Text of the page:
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From the Castle Spectre.Music by STORACE.

EACEFUL slumb'ring on the ocean,

Seamen fear no danger nigh;
The winds and waves, in gentle motion,

Soothe them with their lullaby.

Is the wind tempestuous blowing,

Still no dangers they descry;
The guileless heart its boon bestowing,

Soothes them with its lullaby.



WHREE fishers went sailing out into the

west, Out into the west as the sun went

down; Each thought on the woman who loved him the best, And the children stood watching them out of the



For men must work and women must weep,
And there's little to earn, and


to keep, Though the harbour bar be moaning.

Three wives sat up in the lighthouse tower,
And they trimmed the lamps as the sun went

down; They looked at the squall and they looked at the

shower, And the night-rack came rolling up ragged and

But men must work and women must weep,
Though storms be sudden and waters deep,

And the harbour bar be moaning.

Three corpses lay out on the shining sands,

In the morning gleam as the tide went down,
And the women are weeping and wringing their hands
For those who will never come back to the town.

For men must work, and women mußt weep,
And the sooner it's over, the sooner to sleep,

And good-bye to the bar and its ng.



HE storm o'er the ocean flew furious and

fast, And the waves rose in foam at the voice

of the blast; And heavily laboured the gale-beaten ship, Like a stout-hearted swimmer, the spray at his lip;

And dark was the sky o'er the mariner's path,
Except when the lightning illumed it in wrath.
A young mother knelt in the cabin below,
And pressing her babe to her bosom of snow,
She prayed to her God ʼmid the hurricane wild,
“Oh, Father! have mercy, look down on my child.”
It passed.—The fierce whirlwind careered on its way,
And the ship like an arrow divided the spray;
Her sails glimmered white in the beams of the moon,
And the breeze up aloft seemed to whistle a tune.
There was joy in the ship as she furrowed the foam,
For fond hearts within her were dreaming of home.
The young mother pressed her fond babe to her

And sang a sweet song as she rock'd it to rest;
And the husband sat cheerily down by her side
And looked with delight on the face of his bride.
“Oh! happy,” said he, “when our roaming is o'er,
We'll dwell in our cottage that stands by the shore,
Already, in fancy, its roof I descry,
And the smoke of its hearth curling up to the sky,
Its garden so green and its vine-cover'd wall,
The kind friends awaiting to welcome us all,
And the children that sport by the old oaken tree.”
Ah! gently the ship glided over the sea.
Hark! what was that? Hark, hark, to the shout!
Fire !—Then a tramp—and a rout-
And an uproar of voices arose in the air,
And the mother knelt down—and the half-spoken

prayer That she offer'd to God in her agony wild Was “ Father, have mercy, look down on my child.” She flew to her husband, she clung to his side, Oh! there was her refuge whate'er might betide.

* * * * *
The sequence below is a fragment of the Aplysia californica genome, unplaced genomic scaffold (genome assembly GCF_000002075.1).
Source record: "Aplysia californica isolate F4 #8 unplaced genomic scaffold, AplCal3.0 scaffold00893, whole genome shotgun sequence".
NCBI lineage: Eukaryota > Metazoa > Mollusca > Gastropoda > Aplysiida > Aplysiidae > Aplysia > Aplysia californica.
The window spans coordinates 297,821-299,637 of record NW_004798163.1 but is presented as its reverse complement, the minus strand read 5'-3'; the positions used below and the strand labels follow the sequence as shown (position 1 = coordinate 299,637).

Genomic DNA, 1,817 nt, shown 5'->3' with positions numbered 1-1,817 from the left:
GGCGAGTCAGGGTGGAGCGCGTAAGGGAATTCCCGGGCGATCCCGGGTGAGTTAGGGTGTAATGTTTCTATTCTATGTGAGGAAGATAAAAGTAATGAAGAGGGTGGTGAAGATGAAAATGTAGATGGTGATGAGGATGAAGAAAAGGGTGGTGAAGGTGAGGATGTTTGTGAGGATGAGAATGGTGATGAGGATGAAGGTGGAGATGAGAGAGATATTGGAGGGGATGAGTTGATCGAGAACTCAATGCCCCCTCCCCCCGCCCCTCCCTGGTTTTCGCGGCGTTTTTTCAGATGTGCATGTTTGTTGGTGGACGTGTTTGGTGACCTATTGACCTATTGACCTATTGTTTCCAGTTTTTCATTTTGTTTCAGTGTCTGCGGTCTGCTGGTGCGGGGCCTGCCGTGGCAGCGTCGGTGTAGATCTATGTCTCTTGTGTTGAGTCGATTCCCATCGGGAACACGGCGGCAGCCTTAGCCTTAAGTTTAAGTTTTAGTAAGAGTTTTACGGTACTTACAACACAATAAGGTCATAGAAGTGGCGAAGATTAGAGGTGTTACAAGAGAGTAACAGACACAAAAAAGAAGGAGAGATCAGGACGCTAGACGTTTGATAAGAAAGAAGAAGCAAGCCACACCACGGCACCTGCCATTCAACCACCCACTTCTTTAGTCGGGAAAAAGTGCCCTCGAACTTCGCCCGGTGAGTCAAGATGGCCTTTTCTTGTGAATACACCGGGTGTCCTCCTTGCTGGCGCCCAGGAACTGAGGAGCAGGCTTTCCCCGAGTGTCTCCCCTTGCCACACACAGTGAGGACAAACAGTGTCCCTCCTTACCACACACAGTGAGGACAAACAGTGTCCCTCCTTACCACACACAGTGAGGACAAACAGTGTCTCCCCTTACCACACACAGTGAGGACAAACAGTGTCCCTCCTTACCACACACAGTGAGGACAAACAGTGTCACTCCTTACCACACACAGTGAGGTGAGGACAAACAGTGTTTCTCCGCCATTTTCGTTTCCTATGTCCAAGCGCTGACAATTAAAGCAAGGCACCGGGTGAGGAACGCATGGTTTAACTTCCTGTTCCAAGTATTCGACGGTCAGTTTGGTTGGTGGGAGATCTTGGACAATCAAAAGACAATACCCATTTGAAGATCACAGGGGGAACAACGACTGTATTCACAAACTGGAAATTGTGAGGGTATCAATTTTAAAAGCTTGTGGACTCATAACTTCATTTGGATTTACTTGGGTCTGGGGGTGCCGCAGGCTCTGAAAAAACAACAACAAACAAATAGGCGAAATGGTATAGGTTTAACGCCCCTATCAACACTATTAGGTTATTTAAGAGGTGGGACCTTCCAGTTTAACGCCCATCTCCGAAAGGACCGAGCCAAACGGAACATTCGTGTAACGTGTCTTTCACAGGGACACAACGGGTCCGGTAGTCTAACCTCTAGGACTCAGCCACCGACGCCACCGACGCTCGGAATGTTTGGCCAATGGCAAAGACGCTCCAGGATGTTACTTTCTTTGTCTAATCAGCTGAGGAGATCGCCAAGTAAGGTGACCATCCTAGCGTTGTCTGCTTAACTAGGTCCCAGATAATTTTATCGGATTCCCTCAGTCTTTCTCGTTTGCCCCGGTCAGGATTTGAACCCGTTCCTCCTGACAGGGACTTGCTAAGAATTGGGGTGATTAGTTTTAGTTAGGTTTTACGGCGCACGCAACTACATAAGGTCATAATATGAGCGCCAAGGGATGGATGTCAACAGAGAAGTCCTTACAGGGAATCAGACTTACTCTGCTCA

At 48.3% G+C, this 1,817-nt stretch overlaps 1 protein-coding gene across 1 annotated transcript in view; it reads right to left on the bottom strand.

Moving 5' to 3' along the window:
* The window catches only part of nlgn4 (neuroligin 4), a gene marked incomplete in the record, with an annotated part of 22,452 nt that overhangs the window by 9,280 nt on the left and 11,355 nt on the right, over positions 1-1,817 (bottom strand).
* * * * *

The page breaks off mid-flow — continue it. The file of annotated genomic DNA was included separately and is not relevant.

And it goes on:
Fire! fire ! it was raging above and below.
And the cheeks of the sailors grew pale at the sight,
And their eyes glistened wild in the glare of the

'Twas vain o'er the ravage the waters to drip,
The pitiless flame was the lord of the ship!
And the smoke in thick wreaths mounted higher

and higher! Oh God! it is fearful to perish by fire! Alone with destruction, alone on the sea, Great Father of mercy, our hope is in Thee! Sad at heart and resigned, yet undaunted and brave, They lowered the boat—a mere speck on the wave. First entered the mother enfolding her child, It knew she caressed it, looked upwards and smiled! Cold, cold was the night as they drifted away, And mistily dawned o'er the pathway, the day; And they prayed for the light, and at noontide about, The sun o'er the waters shone joyously out. “ Ho! a sail! ho! a sail !" cried the man on the lee, “Ho! a sail!” and they turn'd their glad eyes o’er

the sea. They see us! They see us! The signal is waved! They bear down upon us !

Thank God! we are saved!”

From The Myrtle and the Vine.”
G’YE mind me? I once was a sailor,

And in different countries I've been,
If I lie, may I go for a tailor!

But a thousand fine sights I have seen; I've been cramm'd with good things like a wallet,

And I've guzzled more drink than a whale; But the very best stuff to my palate

Is a glass of your English good ale.

Your doctors may boast of their lotions,

And ladies may talk of their tea ;
But I envy them none of their potions-

A glass of good stingo for me!
The doctor may sneer if he pleases,

But my recipe never will fail,
For the physic that cures all diseases

Is a bumper of English good ale.

When my trade was upon the salt ocean,

Why, there I had plenty of grog;
And I liked it, because I'd a notion

It sets one's good spirits agog;
But since upon land I've been steering,

Experience has alter'd my tale,
For nothing on earth is so cheering

As a bumper of English good ale.



F Nelson and the North

Sing the glorious day's renown
When to battle fierce came forth

All the might of Denmark's crown,
And her arms along the deep proudly shone:

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